• Presence of glass in a door, side panel or a panel capable of being mistaken for a doorway or opening, which are not made apparent by transoms, colonial bars, other components of glazing system, or other decorative treatment, such as being opaque, or patterned, the glass be marked to make it visi
    • Marking shall be in the form an opaque band not less than 20 mm in height and located so that the vertical distance from the floor level is not less than 700 mm from the upper edge of the band and not more than 1200 mm to the lower edge of the band.
    • The band shall be such that it is readily apparent and it can be achieved by contrasting the band with background or by increasing height of band. Safety glazing cannot be substituted by making the glass visible by marking.
    • A band or marking is not required where any one of the following applies:
      • Height of the glass is not greater than 1000 mm at any part,
      • The width of the glass is not greater than 500 mm at any part (this applies to overall panel assembly – not individual glass pieces in case of faceted glazing),
      • Within 750 mm of the floor there is no glass.
      • The glass is provided with at least one fixed glazing bar, firmly attached to the styles to locate and protect each face of the glass. At least one glazing bar shall be located with its upper edge not less than 500 mm and its bottom edge not more than 1000 mm above the floor level. The glazing bar shall have a face width not less than 40 mm ± 3 mm.
    • Alternatively patterns may be used as an acceptable form of marking provided it meets the other criteria set in this guideline.

Traceability of Safety Glass

All Safety glasses shall be procured from certified manufacturers and the product shall conform to relevant standards.

Either a label that cannot be removed and reused or a permanent mark on the glass surface shall mark all the panels of safety glass according to Bureau of Indian Standards (BIS).

Each lable must contain the ISI mark as prescribed by the BIS, manufacturers name, registered trademark or code of the manufacturer or supplier, type of safety glass material, the standard or guidelines to which the safety glass has been tested and the grade of test classification.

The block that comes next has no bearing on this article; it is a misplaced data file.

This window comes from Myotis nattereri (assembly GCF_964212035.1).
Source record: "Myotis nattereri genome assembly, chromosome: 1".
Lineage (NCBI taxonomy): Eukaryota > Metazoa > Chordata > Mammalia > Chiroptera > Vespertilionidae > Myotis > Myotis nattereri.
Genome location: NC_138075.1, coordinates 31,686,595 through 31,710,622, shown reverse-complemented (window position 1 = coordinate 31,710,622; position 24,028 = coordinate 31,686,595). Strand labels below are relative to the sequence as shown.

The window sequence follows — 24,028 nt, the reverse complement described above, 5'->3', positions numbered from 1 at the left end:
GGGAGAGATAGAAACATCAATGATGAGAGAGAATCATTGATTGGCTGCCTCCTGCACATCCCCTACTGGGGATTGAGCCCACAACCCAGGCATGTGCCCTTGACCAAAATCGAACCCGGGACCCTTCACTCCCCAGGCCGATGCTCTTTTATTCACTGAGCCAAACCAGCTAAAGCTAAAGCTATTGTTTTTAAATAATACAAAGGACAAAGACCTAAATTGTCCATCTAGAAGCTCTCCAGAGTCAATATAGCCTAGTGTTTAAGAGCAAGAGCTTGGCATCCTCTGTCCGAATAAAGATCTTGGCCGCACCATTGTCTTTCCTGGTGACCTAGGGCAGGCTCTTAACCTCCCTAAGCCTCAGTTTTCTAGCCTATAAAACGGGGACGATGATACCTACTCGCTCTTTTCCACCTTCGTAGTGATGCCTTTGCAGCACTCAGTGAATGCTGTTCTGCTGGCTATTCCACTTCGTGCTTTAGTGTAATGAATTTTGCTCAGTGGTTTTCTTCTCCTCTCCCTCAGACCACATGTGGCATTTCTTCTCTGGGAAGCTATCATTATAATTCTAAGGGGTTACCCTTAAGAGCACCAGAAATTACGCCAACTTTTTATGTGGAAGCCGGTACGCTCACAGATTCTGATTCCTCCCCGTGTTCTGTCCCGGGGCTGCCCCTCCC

.

Safety Glass Test Requirement

If the glasses satisfy the relevant impact test performance requirements (or fragmentation test for toughened glass), in addition to all other appropriate tests to be carried out as listed in the table below, these materials can be classified as safety glass.

TABLE B

Test Laminated Safety Glass Toughened Safety Glass Safety Organic-coated Glass Standards to be referred
Impact / Resistance to shock
YES
YES
YES
AS: 2208 – 1996
BS EN: 12600 – 2002
BS 6206 : Part 4 – 1994
ANSI Z97.1 – 1984
16CFR Ch II (1-1-04 Edition)
JIS R 3206 – 1997
JIS R 3205 – 1997
DIN 52 337
IS 2553 (Part 1:1990)
Fragmentation
Yes
IS : 2553 (Part 1) – 1990
Boil
YES
IS : 2553 (Part 1) – 1990
Accelerated Weathering and Ageing Test
YES
AS: 2208 – 1996
ANSI Z97.1 – 1984
16CFR Ch II (1-1-04 Edition)
Fracture and Adhesion Test
Yes
Yes
IS : 2553 (Part 1) – 1990
Light Stability Test
Yes
Yes
IS : 2553 (Part 1) – 1990

In the above table ‘YES’ indicates test to be conducted.

Boil test for heat strengthened and toughened laminated glass can use laminates from ordinary annealed glass manufactured simultaneously.

DESCRIPTION OF TESTS REQUIRED TO CLASSIFY GLASS AS SAFETY GLASS

  • Determination of thickness test: This test determines the thickness of a glass. The glass is measured at specified locations with a vernier calliper or micrometer. IS : 2553 (Part 1) – 1990 may be referred for the test.